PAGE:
Frank Stella was born in 1936 in Malden, Massachusetts. He studied painting at the Phillips Academy in Andover and at Princeton University, graduating in 1958 with a degree in history. After his graduation, Stella moved to New York and completed his renowned series of Black Paintings. Regarded as a precursor to Minimalism, these paintings garnered immediate recognition: four were included in New York’s Museum of Modern Art’s Sixteen Americans 1959 exhibition, and Alfred Barr, the museum’s director, purchased one for the permanent collection shortly thereafter.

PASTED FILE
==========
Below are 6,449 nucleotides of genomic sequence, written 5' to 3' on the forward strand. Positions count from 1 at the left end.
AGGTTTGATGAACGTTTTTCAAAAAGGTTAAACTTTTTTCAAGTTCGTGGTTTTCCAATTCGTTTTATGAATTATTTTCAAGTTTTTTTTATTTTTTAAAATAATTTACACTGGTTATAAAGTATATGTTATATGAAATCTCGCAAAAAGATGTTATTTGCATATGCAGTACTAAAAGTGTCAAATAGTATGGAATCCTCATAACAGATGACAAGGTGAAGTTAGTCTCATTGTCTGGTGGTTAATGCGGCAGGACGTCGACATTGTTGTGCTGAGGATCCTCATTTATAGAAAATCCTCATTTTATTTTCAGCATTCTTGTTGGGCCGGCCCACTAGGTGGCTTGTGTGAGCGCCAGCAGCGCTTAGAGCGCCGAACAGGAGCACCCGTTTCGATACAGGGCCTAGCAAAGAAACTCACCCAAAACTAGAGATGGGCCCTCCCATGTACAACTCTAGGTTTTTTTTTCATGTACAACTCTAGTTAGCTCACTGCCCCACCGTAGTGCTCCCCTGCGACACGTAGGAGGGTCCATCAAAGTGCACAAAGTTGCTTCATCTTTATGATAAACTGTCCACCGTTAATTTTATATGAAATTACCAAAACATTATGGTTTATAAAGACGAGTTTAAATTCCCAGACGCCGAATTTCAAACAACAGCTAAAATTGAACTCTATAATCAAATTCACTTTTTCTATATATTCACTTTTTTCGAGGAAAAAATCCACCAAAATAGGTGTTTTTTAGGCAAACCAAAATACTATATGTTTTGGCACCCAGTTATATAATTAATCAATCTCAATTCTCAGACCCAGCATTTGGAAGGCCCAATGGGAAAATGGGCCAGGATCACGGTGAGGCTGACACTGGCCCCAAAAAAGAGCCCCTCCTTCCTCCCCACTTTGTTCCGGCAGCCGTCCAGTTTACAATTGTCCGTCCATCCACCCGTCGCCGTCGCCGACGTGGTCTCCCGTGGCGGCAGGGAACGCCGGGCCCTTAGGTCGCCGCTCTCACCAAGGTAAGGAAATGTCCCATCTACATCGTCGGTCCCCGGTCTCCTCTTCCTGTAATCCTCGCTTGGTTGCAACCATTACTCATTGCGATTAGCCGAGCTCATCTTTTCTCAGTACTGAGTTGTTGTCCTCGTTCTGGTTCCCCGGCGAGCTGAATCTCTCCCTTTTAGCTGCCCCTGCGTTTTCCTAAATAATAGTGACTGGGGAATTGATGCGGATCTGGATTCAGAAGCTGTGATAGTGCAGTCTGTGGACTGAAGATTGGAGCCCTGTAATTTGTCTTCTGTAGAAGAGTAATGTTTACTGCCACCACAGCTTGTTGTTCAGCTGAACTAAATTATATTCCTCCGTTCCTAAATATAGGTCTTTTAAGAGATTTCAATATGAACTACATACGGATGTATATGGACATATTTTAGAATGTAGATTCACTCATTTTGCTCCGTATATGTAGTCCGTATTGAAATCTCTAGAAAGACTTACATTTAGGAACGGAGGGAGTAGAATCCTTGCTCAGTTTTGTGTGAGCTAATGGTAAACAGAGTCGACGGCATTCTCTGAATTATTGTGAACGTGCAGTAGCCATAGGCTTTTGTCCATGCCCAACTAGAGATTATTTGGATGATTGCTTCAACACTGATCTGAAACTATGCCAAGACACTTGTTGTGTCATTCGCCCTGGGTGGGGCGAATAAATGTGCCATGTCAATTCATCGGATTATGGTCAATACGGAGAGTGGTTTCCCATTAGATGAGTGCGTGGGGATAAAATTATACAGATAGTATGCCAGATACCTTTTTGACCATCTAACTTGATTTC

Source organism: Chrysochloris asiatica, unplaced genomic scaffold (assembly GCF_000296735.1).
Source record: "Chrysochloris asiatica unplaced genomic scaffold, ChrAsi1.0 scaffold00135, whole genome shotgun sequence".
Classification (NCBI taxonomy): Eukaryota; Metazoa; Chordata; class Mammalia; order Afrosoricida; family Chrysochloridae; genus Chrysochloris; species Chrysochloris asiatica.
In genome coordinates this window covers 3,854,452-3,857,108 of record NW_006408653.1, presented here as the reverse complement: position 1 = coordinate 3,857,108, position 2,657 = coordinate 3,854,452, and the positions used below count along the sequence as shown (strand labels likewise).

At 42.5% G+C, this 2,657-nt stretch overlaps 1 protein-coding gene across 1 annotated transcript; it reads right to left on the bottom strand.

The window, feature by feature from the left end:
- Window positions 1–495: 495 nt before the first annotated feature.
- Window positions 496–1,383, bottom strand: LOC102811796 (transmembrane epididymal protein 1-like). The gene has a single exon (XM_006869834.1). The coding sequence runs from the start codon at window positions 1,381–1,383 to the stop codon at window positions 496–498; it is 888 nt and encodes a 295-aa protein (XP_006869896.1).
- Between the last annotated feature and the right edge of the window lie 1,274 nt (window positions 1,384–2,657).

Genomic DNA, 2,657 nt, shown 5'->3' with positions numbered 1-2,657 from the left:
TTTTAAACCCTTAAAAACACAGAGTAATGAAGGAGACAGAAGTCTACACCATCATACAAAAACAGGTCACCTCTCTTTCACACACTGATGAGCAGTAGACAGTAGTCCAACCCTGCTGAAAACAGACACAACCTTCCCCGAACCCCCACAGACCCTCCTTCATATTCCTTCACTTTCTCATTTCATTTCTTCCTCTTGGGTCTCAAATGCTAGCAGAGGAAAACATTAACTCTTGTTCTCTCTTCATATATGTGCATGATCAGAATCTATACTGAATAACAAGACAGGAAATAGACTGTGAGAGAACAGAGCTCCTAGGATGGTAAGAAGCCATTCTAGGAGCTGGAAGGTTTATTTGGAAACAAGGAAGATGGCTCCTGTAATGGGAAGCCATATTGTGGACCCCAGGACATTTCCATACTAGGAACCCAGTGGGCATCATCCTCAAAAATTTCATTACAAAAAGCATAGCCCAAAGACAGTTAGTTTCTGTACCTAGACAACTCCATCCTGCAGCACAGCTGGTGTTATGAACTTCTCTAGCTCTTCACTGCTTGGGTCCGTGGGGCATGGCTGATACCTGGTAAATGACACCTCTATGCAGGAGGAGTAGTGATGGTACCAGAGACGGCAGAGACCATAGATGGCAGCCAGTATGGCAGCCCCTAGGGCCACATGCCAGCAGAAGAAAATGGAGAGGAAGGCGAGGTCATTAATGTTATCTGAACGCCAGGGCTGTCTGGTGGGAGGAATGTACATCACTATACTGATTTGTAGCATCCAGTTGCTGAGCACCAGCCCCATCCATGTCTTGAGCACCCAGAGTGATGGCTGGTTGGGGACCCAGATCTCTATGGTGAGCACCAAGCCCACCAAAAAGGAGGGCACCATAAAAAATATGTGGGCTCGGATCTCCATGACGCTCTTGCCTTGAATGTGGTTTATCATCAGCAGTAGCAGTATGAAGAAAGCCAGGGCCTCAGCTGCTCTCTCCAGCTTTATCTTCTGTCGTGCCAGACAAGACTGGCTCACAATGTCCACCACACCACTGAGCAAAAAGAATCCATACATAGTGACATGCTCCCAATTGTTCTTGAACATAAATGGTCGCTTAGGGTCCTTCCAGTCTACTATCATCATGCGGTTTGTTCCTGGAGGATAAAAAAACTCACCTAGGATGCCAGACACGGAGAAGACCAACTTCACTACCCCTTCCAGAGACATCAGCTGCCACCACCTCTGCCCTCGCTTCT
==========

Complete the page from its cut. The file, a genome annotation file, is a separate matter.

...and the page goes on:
In 1960, Stella’s Aluminum Paintings, his earliest shaped canvases, were exhibited in his first solo exhibition at the Leo Castelli Gallery in New York, and 1961 brought his first solo exhibition abroad at Galerie Lawrence in Paris. Throughout the 1960s and 70s, his work was included in a number of significant exhibitions that proved to define the art of the time, including Geometric Abstraction (Whitney Museum of American Art, New York, 1962), Toward a New Abstraction (The Jewish Museum, New York 1963), The Shaped Canvas (Solomon R. Guggenheim Museum, New York, 1964-65), Systemic Painting (Solomon R. Guggenheim Museum, New York, 1966), XXXII Venice Biennale (1966), Dokumenta 4 (1968), New York Painting and Sculpture 1940-70 (Metropolitan Museum of Art, New York, 1970), Structure of Color (Whitney Museum of American Art, New York, 1971).